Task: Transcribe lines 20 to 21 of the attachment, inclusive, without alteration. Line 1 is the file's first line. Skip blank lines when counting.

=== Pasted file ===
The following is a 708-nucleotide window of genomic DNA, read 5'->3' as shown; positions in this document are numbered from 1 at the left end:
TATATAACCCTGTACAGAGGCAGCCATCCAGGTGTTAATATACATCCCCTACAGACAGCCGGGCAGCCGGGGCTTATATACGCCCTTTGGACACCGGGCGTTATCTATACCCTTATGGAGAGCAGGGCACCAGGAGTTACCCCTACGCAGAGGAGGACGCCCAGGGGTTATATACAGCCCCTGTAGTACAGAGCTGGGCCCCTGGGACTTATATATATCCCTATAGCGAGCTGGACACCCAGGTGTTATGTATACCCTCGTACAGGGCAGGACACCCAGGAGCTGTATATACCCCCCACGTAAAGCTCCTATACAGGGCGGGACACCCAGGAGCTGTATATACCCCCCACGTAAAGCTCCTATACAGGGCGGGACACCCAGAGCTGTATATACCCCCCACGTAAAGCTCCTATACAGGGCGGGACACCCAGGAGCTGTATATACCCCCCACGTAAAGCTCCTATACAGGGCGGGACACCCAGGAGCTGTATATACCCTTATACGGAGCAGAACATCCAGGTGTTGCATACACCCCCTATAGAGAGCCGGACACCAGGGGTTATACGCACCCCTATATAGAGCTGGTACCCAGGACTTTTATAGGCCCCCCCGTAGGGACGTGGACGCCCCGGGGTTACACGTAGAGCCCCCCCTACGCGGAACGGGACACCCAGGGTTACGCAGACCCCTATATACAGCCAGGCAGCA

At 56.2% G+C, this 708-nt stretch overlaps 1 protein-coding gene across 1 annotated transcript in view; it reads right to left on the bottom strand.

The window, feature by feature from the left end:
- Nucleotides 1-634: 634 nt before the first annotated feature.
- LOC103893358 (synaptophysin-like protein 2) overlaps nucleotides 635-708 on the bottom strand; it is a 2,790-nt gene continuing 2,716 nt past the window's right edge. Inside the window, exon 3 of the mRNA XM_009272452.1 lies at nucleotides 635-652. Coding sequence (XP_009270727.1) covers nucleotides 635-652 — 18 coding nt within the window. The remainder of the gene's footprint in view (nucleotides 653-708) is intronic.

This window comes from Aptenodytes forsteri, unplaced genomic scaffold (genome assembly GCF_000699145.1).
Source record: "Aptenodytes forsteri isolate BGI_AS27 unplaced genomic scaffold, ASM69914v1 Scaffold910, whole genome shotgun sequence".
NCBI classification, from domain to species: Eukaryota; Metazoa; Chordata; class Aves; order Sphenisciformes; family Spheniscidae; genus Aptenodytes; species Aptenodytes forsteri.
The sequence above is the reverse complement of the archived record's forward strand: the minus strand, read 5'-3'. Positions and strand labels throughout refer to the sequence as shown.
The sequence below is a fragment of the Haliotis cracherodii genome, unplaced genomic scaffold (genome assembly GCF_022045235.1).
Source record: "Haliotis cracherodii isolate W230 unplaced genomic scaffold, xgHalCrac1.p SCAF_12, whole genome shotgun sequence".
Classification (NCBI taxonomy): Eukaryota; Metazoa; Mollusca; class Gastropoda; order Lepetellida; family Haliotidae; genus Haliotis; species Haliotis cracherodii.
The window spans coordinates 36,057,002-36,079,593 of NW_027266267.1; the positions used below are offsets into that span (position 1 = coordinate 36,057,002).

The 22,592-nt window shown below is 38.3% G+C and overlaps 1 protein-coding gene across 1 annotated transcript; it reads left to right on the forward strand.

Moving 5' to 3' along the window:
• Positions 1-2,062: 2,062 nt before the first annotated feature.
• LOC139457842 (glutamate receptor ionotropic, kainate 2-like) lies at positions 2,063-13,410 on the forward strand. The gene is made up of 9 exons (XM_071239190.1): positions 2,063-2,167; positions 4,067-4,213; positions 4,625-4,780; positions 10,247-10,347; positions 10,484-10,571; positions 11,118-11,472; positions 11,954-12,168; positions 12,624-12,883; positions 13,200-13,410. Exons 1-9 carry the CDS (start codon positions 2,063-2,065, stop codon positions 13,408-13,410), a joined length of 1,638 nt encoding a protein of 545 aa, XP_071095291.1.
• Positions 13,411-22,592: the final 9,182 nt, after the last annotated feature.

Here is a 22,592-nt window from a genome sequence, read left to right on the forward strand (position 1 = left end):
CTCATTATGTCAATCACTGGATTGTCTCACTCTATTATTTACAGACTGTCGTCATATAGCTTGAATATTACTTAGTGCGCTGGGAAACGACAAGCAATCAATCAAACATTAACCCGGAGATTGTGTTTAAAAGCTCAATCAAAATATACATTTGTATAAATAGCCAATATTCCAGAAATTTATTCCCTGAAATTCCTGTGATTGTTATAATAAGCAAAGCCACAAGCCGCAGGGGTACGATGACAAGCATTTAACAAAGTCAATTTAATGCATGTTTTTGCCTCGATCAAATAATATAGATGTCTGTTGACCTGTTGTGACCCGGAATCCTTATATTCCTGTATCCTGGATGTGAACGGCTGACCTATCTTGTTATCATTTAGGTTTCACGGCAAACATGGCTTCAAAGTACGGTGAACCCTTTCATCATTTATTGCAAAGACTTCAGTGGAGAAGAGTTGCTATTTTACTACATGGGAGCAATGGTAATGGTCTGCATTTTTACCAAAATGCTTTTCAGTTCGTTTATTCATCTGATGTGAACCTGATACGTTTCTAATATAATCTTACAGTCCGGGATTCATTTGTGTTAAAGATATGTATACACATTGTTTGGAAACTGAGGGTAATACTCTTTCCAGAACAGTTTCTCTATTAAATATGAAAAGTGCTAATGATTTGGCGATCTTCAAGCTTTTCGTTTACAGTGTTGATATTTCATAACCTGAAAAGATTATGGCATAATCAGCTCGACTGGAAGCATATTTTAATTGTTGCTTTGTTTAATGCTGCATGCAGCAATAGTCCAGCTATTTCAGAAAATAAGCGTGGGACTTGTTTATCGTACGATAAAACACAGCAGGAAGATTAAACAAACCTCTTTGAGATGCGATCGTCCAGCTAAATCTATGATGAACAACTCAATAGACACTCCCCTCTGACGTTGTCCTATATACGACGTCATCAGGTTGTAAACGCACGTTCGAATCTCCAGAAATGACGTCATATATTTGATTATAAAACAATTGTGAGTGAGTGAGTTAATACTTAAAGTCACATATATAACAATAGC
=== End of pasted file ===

Here is a 22,592-nt window from a genome sequence, read left to right on the forward strand (position 1 = left end):
CTCATTATGTCAATCACTGGATTGTCTCACTCTATTATTTACAGACTGTCGTCATATAGCTTGAATATTACTTAGTGCGCTGGGAAACGACAAGCAATCAATCAAACATTAACCCGGAGATTGTGTTTAAAAGCTCAATCAAAATATACATTTGTATAAATAGCCAATATTCCAGAAATTTATTCCCTGAAATTCCTGTGATTGTTATAATAAGCAAAGCCACAAGCCGCAGGGGTACGATGACAAGCATTTAACAAAGTCAATTTAATGCATGTTTTTGCCTCGATCAAATAATATAGATGTCTGTTGACCTGTTGTGACCCGGAATCCTTATATTCCTGTATCCTGGATGTGAACGGCTGACCTATCTTGTTATCATTTAGGTTTCACGGCAAACATGGCTTCAAAGTACGGTGAACCCTTTCATCATTTATTGCAAAGACTTCAGTGGAGAAGAGTTGCTATTTTACTACATGGGAGCAATGGTAATGGTCTGCATTTTTACCAAAATGCTTTTCAGTTCGTTTATTCATCTGATGTGAACCTGATACGTTTCTAATATAATCTTACAGTCCGGGATTCATTTGTGTTAAAGATATGTATACACATTGTTTGGAAACTGAGGGTAATACTCTTTCCAGAACAGTTTCTCTATTAAATATGAAAAGTGCTAATGATTTGGCGATCTTCAAGCTTTTCGTTTACAGTGTTGATATTTCATAACCTGAAAAGATTATGGCATAATCAGCTCGACTGGAAGCATATTTTAATTGTTGCTTTGTTTAATGCTGCATGCAGCAATAGTCCAGCTATTTCAGAAAATAAGCGTGGGACTTGTTTATCGTACGATAAAACACAGCAGGAAGATTAAACAAACCTCTTTGAGATGCGATCGTCCAGCTAAATCTATGATGAACAACTCAATAGACACTCCCCTCTGACGTTGTCCTATATACGACGTCATCAGGTTGTAAACGCACGTTCGAATCTCCAGAAATGACGTCATATATTTGATTATAAAACAATTGTGAGTGAGTGAGTTAATACTTAAAGTCACATATATAACAATAGC